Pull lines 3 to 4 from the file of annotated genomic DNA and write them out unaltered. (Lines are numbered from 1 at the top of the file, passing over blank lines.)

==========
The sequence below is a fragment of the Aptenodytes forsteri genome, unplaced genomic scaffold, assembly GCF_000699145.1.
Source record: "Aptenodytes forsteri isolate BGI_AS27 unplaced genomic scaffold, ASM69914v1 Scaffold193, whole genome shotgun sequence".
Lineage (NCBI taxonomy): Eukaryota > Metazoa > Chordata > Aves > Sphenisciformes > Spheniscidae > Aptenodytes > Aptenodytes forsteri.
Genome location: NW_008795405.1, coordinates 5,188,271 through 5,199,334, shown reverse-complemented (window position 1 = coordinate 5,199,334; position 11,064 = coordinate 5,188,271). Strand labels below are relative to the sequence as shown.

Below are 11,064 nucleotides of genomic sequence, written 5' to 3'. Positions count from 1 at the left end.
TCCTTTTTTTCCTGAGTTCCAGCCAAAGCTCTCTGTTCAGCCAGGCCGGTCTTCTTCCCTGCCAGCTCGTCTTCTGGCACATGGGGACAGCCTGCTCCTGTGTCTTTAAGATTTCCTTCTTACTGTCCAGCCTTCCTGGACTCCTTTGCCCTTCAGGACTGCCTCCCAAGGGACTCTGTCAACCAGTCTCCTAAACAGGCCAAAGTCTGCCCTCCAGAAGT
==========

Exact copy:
Lineage (NCBI taxonomy): Eukaryota > Metazoa > Chordata > Aves > Sphenisciformes > Spheniscidae > Aptenodytes > Aptenodytes forsteri.
Genome location: NW_008795405.1, coordinates 5,188,271 through 5,199,334, shown reverse-complemented (window position 1 = coordinate 5,199,334; position 11,064 = coordinate 5,188,271). Strand labels below are relative to the sequence as shown.